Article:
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    Che Dong area, insists that the western extremity of the Line is at 27????4S'N., pushing it more than 6 kilometres northwards.

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    Background: Che Dong area, insists that the western extremity of the Line is at 27????4S'N., pushing it more than 6 kilometres northwards. But the coordinates on the original map of their illegal Line are there and cannot be altered.

    Indian armed provocations became graver still. Chinese frontier guards were wounded by Indian gunfire. The bullets of the invading Indian troops took the lives of our officers and men. But for the sake of a peaceful settlement. China adopted an approach of self-restraint and forbearance. During this period, the Chinese Government three times proposed to the Indian Government that the two sides should promptly enter into discussion of the boundary question without raising any preconditions. But all the Chinese proposals were rejected.

    India took the path of military adventure. The then Minister of Defence, Krishma Menon, went to the border to plan a large-scale armed attack. A new army corps to deal with China was set up in India with Lieutenant General Kaul as commander. Nehru gave orders to "free" Chinese territory of Chinese troops.

    Soon afterwards, Indian forces began heavy artillery attacks on Chinese frontier guards in the eastern and western sectors.

    Finally, on October 20, 1962, on Nehru's orders, Indian troops launched a large-scale general offensive along the entire border. The Chinese frontier guards suffered heavy casualties. Pressed beyond the limits of forbearance and left with no room for retreat, they had to strike back in self-defence. It is a matter of profound grief to China that China and India should cross swords over the boundary question.

    Four days after the Sino-Indian border conflict broke out, the Chinese Government put forward three proposals for halting the border conflict and reopening peaceful negotiations.

    The principal point in China's proposals was to have the armed forces of each withdraw 20 kilometres from the Nov. 7, 1959 line of actual control and disengage. This would not only forestall border clashes but would also create a favourable atmosphere for reopening peaceful negotiations. It was pointed out that should the Indian Government agree to this approval, the Chinese frontier forces which crossed the line of actual control and reached the Tawong area in the course of counter-attacking in self-defence in the eastern.

    Hitler Aide Uses a Double, Wiesenthal Reports Here
    Simon Wiesenthal, who has tracked down 1,000 Nazi war criminals, including Adolf Eichmann, said yesterday that Martin Bormann, Hitler's deputy, was still at large and utilized "a double".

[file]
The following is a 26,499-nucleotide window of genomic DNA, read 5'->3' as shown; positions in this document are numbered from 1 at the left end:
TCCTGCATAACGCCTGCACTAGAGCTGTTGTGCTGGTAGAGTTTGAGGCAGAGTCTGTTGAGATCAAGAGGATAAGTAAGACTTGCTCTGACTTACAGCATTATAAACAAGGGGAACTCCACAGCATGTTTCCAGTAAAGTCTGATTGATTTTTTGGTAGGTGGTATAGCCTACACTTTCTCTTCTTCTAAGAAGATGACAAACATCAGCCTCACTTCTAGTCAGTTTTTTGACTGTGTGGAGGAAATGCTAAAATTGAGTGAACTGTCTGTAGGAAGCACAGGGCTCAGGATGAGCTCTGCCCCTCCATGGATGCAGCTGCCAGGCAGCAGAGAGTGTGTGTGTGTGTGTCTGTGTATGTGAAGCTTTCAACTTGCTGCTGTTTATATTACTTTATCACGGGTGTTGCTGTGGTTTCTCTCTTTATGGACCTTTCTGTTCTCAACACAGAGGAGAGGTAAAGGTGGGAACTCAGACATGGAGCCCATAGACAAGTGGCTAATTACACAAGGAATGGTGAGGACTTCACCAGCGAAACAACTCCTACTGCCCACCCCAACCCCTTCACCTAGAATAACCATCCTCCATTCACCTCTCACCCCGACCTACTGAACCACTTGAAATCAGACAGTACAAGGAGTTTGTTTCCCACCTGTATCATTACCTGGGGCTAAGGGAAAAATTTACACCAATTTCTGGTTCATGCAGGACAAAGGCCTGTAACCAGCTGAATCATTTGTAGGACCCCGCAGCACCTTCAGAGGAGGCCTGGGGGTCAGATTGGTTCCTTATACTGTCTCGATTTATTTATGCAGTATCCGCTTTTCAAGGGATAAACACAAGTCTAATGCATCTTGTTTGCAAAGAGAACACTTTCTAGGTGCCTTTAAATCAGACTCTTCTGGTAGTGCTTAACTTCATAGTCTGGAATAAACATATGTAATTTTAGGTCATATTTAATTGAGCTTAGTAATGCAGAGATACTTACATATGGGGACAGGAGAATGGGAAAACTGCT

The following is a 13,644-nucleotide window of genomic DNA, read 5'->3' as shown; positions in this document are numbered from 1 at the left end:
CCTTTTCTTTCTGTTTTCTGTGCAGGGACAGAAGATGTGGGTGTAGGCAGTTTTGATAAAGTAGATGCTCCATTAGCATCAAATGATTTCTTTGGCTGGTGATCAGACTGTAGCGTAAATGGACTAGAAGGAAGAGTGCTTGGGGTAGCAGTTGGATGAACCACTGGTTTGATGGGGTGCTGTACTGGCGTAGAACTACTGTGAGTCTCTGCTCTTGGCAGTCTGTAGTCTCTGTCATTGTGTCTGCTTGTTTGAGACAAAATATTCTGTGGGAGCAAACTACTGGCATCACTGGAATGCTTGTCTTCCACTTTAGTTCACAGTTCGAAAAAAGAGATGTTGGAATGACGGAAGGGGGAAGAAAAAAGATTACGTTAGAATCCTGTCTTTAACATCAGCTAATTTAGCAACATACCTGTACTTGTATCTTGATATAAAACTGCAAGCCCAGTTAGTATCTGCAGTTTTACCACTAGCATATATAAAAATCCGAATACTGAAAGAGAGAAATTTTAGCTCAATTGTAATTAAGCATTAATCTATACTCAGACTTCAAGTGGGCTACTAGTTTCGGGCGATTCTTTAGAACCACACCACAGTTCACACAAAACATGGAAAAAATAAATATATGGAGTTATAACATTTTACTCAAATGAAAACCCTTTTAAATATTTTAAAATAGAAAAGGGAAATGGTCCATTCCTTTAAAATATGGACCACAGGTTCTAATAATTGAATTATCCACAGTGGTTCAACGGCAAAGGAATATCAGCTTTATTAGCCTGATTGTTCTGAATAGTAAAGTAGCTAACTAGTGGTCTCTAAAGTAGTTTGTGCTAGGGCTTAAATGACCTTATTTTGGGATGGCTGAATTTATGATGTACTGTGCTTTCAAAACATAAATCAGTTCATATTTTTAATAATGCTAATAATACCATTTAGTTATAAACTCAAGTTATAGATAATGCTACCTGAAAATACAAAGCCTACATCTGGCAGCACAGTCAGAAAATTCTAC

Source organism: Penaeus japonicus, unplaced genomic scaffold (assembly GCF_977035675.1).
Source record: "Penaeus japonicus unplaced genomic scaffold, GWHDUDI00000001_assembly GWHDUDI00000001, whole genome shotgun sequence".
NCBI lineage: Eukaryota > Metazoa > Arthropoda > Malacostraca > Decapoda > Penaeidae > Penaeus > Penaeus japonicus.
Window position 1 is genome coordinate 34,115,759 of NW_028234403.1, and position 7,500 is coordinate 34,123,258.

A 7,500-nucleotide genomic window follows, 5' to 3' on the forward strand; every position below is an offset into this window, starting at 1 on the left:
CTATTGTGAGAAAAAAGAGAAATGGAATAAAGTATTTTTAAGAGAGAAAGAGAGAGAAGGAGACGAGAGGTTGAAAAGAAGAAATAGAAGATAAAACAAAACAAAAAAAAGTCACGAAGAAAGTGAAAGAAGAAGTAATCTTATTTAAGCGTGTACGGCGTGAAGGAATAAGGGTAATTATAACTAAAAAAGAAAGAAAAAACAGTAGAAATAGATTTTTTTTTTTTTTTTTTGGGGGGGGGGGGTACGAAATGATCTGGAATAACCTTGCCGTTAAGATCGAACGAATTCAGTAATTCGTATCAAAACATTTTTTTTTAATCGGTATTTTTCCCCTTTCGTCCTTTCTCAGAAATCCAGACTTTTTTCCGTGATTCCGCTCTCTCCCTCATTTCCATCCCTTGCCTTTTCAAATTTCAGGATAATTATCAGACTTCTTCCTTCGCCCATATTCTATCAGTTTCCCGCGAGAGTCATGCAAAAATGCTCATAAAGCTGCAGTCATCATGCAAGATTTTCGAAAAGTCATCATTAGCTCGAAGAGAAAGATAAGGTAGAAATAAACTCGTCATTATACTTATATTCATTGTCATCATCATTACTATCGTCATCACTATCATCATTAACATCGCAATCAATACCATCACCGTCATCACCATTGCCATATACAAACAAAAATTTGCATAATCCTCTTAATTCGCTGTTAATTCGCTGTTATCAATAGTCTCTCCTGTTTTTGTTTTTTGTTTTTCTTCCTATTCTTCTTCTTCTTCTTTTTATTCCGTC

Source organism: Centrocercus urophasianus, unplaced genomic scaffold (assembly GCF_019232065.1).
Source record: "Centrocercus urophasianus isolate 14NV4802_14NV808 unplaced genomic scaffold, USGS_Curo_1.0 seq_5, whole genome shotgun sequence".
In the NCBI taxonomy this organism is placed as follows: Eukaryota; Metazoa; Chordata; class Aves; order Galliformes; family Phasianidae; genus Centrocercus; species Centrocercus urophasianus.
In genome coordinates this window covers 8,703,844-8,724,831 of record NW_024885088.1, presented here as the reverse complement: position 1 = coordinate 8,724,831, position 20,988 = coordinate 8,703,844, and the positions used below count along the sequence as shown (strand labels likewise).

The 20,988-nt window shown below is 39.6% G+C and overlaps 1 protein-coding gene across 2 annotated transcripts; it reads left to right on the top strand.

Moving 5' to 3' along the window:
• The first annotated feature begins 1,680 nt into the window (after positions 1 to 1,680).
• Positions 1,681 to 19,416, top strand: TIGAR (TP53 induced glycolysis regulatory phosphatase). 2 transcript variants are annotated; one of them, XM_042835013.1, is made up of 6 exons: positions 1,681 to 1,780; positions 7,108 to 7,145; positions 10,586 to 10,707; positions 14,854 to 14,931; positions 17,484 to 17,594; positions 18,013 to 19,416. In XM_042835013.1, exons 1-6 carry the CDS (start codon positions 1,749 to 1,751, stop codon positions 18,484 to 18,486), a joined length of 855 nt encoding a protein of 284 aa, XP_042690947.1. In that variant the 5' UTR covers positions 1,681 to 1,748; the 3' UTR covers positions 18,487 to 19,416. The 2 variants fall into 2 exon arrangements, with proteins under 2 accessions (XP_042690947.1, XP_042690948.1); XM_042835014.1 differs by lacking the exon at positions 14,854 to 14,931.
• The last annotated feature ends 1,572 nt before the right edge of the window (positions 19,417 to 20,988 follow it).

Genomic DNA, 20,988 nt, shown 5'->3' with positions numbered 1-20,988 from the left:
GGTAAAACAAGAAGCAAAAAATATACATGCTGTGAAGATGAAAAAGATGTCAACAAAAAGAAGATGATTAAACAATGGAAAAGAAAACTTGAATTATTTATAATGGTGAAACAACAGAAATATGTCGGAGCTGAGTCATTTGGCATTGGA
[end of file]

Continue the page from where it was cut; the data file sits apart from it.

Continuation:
"Bormann," Mr. Wiesenthal said, "travels freely through Chile, Paraguay and Brazil. He had a strong organization dedicated to aiding other Nazi war criminals to evade authorities."
    Mr. Wiesenthal, said that Bormann "uses five or six names . . . he has many friends, money. I get reports on him simultaneously from two places too far apart to let there be just one man."
    Among those Nazi criminals still at large, whose whereabouts he does not know, Mr. Wiesenthal said, are Heinrich Mueller, chief of the Gestapo, and Richard Gluecks, head of the concentration camps.

    Mr. Wiesenthal's chief interest right now is the apprehension of Bormann, Mueller and Gluecks.

    At a news conference at the offices of the Anti-Defamation league of B'nal B'rith, 315 Lexington Avenue, Mr. Wiesenthal said there might be as many as 16,000 Nazi war criminals still living either openly or in hiding in various parts of the world.

    The 58-year-old Mr. Wiesenthal, once an architect in his native Poland, is visiting the United States in connection with his book, "The Murderers Among Us." It will be published this week by McGraw-Hill. The book was edited by Joseph Wechsberg. This is Mr. Wiesenthal's first trip here.

    Not Motivated by Revenge
    Mr. Wiesenthal said his job of tracking down Nazi criminals was not motivated by revenge. He performed his work "to seek justice for those six million Jewish men, women and children who died in the Nazi death camps."
    This task has occupied him with an almost around-the-clock devotion since his release from the Mauthausen concentration camp in 1945 by the United States Army.

    He said he had a personal list of more than 22,000 war criminals in his Jewish Documentation Centre in Vienna. The centre is supported by modest contributions from Jews. he has a staff of 16.

    Mr. Wiesenthal was asked if there was any difference between a major and a small time Nazi criminal. He said: "To my mind the Nazi who shoots two children without an order is worse than someone who kills 300 on command."

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